Consumer and Trade | The Norwegian meat mountain is growing: – I see no way other than big price cuts

Consumer and Trade |  The Norwegian meat mountain is growing: – I see no way other than big price cuts

(The newspaper online): Early last fall, Nortura took action to reduce its large meat inventory. But the weekly report for the first week shows that inventories are only increasing.

There are now 7,376 tons of beef in cold storage. that it 876 tons more than before Christmas. And more than two thousand tons More than in mid-October.

As for pork, there are 3,634 tons in stock, which is exactly the same as in December.

Get out of the way: – away from sober

-More serious

-We have just seen the problems with both eggs and milk, of which there is little. The meat backlog now is actually a more serious deviation relative to the market balance itself, says grocery expert Ivar Petersen in Alo's analysis.

He is surprised by the development.

-This has proven to be very demanding. He says this means that pork stocks are not particularly low over Christmas, and it is also dangerous that beef stocks are increasing sharply.

It is not permissible to throw it outside

We recently heard about a shortage of milk and eggs. But there were also periods of overproduction of these goods.

– Previously, it was common for Norwegian agricultural goods to be dumped in other countries. WTO (Put an end to. It is no longer possible, says Associate Professor Ivar Gasland at BI.

It's good news for some, bad news for others.

– When there is a surplus of eggs, meat, and dairy, you are forced to sell them locally at a lower price. Gasland says it's good for consumers, but expensive for farmers.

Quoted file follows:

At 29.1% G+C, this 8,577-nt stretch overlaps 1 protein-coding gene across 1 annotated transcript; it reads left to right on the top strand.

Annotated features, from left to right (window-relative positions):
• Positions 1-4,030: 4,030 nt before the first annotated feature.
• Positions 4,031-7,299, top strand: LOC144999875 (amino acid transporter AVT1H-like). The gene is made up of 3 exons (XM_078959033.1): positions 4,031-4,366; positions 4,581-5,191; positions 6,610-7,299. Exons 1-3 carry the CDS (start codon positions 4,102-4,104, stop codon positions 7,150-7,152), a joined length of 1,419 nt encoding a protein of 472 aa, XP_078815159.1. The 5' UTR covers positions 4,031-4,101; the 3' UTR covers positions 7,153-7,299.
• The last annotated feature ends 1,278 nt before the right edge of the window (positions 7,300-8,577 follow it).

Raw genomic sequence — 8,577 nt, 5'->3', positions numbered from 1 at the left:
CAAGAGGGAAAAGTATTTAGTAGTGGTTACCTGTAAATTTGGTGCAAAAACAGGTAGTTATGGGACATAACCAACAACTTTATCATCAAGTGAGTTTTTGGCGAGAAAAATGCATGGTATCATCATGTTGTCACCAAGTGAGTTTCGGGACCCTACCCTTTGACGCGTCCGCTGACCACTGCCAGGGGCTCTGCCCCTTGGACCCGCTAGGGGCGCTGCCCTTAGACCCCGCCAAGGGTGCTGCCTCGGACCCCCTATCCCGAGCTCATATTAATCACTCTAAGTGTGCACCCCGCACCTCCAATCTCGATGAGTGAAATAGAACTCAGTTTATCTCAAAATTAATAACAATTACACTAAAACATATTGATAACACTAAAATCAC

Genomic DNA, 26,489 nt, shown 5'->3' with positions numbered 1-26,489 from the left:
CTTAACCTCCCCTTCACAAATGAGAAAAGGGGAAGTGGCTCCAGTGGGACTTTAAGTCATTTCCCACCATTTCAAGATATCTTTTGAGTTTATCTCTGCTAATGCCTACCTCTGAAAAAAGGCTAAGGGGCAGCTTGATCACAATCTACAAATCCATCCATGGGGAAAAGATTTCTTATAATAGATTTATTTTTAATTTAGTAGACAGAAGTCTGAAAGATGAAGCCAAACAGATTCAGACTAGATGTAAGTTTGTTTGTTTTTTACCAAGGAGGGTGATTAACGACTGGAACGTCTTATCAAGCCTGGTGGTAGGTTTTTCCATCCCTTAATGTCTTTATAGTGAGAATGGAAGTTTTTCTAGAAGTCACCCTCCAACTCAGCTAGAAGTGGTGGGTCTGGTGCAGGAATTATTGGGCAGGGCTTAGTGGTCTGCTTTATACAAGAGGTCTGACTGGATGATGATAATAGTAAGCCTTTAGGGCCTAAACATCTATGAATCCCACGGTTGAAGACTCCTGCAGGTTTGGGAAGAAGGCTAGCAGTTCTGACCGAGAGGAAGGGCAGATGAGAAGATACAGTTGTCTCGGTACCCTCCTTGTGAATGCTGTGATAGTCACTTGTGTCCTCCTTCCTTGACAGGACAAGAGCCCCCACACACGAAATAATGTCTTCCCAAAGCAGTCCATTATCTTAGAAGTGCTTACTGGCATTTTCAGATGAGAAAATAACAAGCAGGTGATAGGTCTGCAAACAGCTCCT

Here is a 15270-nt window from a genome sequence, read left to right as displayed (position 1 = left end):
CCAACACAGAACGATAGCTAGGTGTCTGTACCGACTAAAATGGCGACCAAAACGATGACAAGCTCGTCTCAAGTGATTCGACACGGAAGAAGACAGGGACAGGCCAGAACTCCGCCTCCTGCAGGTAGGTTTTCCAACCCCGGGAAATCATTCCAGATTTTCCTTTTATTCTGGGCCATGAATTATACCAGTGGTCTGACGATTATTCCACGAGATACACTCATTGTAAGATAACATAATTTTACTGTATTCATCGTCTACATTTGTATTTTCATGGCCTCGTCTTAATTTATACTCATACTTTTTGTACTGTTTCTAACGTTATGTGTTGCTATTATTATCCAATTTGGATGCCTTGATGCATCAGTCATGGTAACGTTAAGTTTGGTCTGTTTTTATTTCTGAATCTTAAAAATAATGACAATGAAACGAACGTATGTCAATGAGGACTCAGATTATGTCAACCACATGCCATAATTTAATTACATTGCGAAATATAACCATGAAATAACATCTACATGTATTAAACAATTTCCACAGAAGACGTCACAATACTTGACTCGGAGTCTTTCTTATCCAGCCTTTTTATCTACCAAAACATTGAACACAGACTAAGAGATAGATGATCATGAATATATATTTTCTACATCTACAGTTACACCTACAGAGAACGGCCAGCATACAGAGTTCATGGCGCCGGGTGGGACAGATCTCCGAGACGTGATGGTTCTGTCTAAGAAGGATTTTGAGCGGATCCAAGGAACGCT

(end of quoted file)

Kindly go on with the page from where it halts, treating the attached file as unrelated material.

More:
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New price cuts

Last fall, Nortura cut beef and pork prices by 17 and 25 percent, respectively, but inventories did not decline.

– Ivar Petersen says: – I see no other way than to reduce the price significantly.

But if Nortura reduces the price further, this alone will not be enough.

The joke is whether grocery chains allow price cuts to be passed on to consumers. We saw earlier that it didn't quite happen. Petersen says there have been cases where manufacturers lowered prices, while stores then raised them.

He believes it may be difficult to get rid of large amounts of meat now.

The beginning of the year is not a season in which there is an abundance of meat, for example during the barbecue season in the summer, he said.

-It has nothing to do with milk

Nortura confirms that there is a lot of meat in stock.

– It is true that there are now a lot of cattle in regulatory warehouses, wrote Ole Sköllberg, Total Markets Manager at Nurtura in an email to Nettavisen.

the dairy farmer said last week Margaret Akirwe Mo said she slaughtered more cows earlier than planned To reduce excessive milk production.

-The increase we have seen recently is in line with our expectations. This has nothing to do with milk status, Skolberg writes.

He says this about the measures Nortura is taking to reduce large inventories:

– We are now entering a period where fewer cattle are being slaughtered, which means that a lot of cattle will be taken out of regulatory storage. A huge discount of 17 percent is also given to stimulate increased sales.